In the last decades, urbanization has become a planetary phenomenon. Urban areas expand and interweave, and novel forms of urbanization emerge. In this process, new urban configurations are constantly evolving. Therefore, an adequate understanding of planetary urbanization must derive its empirical and theoretical inspirations from the multitude of urban experiences across the various divides that shape our contemporary world. Urbanization has to be considered an open process, determined as much by existing structures as well as by constant innovation and inventiveness. This NSL Kolloquium presents different research perspectives on recent urban developments.
AbdouMaliq Simone is an urbanist and research professor at the Max Planck Institute for the Study of Religious and Ethnic Diversity and visiting professor of sociology at Goldsmiths College, University of London. He has worked for three decades with practices of social interchange, cognition, local economy, and the constitution of power relations that affect how heterogeneous African and Southeast Asian cities are lived. His work deals with a multiplicity of propositions and capacities for relationships that remain untapped in popular districts across urban Asia and Africa, even though they are deployed everyday.
Wing Shing Tang has a Ph.D. from the University of Cambridge, England. He is a professor at the Baptist University of Hong Kong where he teaches Urban Geography and Planning. His research is on globalization and Chinese cities, urban planning in Hong Kong, Shenzhen, Guangzhou, Shanghai and Beijing. He engages, beneath other approaches, with Henri Lefebvre’s theory of the production of space. In his talk he argues that Hong Kong has a distinguishable path of urbanization inflicted by British colonialism, yet in a space regulated by the Chinese spatial administrative hierarchy of town-within-country and customary land practices.
The second part of the colloquium presents an encompassing insight into the work and the results of the research project Planetary Urbanization in Comparative Perspective conducted in the framework of the ETH Future Cities Laboratory Singapore. It is a comparative study of urbanization processes in eight large metropolitan areas across the world: Tokyo, Singapore, Hong Kong / Shenzhen / Dongguan, Kolkata, Istanbul, Lagos, Paris, Mexico City, and Los Angeles. According to the broad sample of cities brought together in this research, a specific methodological design was applied mainly based on qualitative methods and a specifically developed method of mapping. The main goal of this project is an analysis and comparison of the variegated patterns and pathways of planetary urbanization in order to develop a new vocabulary that allows a better understanding and apprehending of the contemporary urban condition. In the course of this project, which is now in its final stages, the research team developed a series of new categories of urbanization. It will present and discuss the following categories: popular urbanization, plotting development, bypass urbanism, multilayered patchwork urbanization, incorporation of urban differences, and mass housing urbanization.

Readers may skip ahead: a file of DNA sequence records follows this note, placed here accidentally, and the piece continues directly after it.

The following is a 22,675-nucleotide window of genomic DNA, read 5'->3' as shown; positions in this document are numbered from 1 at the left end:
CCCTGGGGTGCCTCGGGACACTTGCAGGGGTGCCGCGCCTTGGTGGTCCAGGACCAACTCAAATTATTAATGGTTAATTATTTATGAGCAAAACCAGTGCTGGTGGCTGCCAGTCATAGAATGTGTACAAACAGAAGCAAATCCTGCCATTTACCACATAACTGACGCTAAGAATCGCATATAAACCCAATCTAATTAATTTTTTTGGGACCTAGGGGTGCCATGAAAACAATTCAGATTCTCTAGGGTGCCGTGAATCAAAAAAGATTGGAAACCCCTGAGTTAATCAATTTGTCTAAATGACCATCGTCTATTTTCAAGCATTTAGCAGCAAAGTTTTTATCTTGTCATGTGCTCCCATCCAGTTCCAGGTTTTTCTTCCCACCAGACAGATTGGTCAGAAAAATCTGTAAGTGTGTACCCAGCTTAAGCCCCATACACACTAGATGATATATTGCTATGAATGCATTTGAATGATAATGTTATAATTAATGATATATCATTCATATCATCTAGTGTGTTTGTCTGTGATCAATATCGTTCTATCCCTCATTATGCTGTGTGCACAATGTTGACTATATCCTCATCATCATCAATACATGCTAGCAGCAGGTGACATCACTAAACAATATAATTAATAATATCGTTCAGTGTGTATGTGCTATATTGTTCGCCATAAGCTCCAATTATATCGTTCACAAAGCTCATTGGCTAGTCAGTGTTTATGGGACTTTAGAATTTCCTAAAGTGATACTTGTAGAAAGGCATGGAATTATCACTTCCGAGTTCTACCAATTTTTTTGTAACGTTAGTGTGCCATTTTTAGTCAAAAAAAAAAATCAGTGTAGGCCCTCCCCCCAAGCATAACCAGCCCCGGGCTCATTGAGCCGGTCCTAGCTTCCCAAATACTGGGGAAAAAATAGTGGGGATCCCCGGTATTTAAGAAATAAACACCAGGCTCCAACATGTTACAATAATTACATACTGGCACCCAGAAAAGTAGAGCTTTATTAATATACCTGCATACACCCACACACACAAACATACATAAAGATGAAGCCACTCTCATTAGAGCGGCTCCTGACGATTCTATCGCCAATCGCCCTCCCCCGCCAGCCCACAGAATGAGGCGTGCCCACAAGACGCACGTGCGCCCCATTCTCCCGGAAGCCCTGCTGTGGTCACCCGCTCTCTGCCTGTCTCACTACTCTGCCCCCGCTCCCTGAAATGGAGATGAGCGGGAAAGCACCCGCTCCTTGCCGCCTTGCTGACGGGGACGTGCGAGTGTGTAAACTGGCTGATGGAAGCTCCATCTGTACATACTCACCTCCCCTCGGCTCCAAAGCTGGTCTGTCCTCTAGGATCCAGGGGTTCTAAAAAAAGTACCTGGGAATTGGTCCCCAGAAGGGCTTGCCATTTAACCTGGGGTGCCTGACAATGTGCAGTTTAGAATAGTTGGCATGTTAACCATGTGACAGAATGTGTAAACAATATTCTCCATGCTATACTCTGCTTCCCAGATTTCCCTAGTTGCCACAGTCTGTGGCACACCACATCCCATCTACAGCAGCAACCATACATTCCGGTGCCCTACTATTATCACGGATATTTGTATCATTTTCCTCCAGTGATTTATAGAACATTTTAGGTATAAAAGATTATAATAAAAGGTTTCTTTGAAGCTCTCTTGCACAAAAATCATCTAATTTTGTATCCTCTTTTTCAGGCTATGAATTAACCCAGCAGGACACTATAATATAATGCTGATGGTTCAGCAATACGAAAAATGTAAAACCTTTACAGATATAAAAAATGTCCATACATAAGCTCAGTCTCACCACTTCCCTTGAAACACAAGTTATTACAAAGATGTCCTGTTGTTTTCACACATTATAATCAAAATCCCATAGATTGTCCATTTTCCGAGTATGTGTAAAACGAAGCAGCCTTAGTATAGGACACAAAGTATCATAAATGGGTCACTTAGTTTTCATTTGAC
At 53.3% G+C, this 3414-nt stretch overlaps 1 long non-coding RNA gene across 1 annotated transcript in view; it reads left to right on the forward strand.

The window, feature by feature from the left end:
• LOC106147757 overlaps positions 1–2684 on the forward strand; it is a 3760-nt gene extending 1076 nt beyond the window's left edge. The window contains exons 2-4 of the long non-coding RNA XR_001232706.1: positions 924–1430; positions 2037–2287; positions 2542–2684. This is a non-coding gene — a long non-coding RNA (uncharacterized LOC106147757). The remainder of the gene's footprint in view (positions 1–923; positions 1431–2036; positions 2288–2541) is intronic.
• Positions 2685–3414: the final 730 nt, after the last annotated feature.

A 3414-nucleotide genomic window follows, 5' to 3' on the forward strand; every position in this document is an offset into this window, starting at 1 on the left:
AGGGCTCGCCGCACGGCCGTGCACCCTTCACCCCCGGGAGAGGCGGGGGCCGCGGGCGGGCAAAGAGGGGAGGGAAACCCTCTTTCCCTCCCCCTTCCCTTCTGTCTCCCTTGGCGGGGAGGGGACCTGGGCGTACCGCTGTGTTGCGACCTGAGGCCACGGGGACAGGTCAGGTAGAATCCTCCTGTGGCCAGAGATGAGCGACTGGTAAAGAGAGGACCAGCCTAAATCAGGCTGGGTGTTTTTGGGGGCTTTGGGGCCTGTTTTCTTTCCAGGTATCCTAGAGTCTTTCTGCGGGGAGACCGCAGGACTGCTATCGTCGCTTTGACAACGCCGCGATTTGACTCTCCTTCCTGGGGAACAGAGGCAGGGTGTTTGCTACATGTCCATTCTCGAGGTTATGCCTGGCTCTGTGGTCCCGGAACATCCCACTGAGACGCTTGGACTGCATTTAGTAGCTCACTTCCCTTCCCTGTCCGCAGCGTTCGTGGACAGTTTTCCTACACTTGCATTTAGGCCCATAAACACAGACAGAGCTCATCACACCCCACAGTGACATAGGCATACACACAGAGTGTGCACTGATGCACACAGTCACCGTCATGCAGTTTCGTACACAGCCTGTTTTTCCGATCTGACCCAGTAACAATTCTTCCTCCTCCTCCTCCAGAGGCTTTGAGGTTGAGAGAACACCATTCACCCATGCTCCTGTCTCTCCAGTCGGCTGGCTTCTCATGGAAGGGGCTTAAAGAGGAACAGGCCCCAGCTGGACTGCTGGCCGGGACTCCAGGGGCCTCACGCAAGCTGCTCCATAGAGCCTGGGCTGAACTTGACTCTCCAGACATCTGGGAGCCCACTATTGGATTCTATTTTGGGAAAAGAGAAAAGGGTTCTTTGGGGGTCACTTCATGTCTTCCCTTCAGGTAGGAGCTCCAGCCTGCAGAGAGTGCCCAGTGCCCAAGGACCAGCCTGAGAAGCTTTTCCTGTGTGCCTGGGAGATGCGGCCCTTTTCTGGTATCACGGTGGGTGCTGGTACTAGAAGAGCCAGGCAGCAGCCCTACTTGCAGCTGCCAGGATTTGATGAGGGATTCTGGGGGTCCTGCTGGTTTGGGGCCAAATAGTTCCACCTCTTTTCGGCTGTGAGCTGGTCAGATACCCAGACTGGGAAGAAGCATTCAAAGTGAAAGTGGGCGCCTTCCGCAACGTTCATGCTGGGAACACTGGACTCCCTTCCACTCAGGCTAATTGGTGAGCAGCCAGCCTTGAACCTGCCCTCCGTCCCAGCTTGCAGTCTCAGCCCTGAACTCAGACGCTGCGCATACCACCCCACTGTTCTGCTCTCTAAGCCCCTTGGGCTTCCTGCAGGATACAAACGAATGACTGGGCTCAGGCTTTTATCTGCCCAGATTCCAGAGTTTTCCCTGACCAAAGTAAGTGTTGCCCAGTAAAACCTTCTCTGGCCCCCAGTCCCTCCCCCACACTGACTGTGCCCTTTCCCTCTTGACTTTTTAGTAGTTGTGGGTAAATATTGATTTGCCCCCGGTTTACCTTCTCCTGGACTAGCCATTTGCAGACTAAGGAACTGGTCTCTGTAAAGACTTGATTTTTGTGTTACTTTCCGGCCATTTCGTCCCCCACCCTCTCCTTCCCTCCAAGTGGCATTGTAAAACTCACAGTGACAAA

- AbdouMaliq Simone (Max Planck Institute): Enabling the many: Investing in urban operating systems
- Wing Shing Tang (Hong Kong Baptist University): Mutual embeddedness between ‘hegemonic’ urban development and everyday life in Hong Kong
- Christian Schmid (ETH Zürich): Towards a new vocabulary of urbanization: A comparative project
- Monika Streule (ETH Zürich): Transdisciplinary comparative methodology: Qualitative mapping & mobile ethnography
- Lindsay Sawyer (FCL Singapore; ETH Zürich): Plotted development in Lagos and Shenzhen
- Naomi Hanakata (FCL Singapore; ETH Zürich): Incorporation of urban differences in Tokyo and Mexico City
- Pascal Kallenberger (ETH Zürich): Bybass urbanism in Kolkata and Lagos
- Tammy Kit Ping Wong (ETH Zürich): Multilayered patchwork urbanization in Hong Kong, Los Angeles and Paris
- Anne Kockelkorn (FCL Singapore; ETH Zürich): Mass housing urbanization in Paris, Hong Kong, Mexico City, and Istanbul
- Ozan Karaman (CNRS, Université Paris-Est, LATTS): Comparative moments: Tracing an experimental approach